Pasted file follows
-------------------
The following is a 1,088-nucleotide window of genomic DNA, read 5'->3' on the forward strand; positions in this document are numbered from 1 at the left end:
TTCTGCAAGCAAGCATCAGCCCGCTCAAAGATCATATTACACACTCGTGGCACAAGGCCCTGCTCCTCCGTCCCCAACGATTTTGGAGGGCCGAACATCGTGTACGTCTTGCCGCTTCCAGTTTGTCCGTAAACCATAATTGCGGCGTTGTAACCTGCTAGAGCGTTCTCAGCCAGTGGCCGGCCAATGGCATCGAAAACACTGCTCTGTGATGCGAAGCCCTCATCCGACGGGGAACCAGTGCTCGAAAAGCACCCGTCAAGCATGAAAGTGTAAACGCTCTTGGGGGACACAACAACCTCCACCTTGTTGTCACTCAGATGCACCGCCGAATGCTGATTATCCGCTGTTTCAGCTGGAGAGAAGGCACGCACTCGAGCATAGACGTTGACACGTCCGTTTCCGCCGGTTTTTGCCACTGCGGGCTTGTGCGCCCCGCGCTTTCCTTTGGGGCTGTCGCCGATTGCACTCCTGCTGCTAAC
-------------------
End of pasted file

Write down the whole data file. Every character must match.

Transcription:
The following is a 1,088-nucleotide window of genomic DNA, read 5'->3' on the forward strand; positions in this document are numbered from 1 at the left end:
TTCTGCAAGCAAGCATCAGCCCGCTCAAAGATCATATTACACACTCGTGGCACAAGGCCCTGCTCCTCCGTCCCCAACGATTTTGGAGGGCCGAACATCGTGTACGTCTTGCCGCTTCCAGTTTGTCCGTAAACCATAATTGCGGCGTTGTAACCTGCTAGAGCGTTCTCAGCCAGTGGCCGGCCAATGGCATCGAAAACACTGCTCTGTGATGCGAAGCCCTCATCCGACGGGGAACCAGTGCTCGAAAAGCACCCGTCAAGCATGAAAGTGTAAACGCTCTTGGGGGACACAACAACCTCCACCTTGTTGTCACTCAGATGCACCGCCGAATGCTGATTATCCGCTGTTTCAGCTGGAGAGAAGGCACGCACTCGAGCATAGACGTTGACACGTCCGTTTCCGCCGGTTTTTGCCACTGCGGGCTTGTGCGCCCCGCGCTTTCCTTTGGGGCTGTCGCCGATTGCACTCCTGCTGCTAAC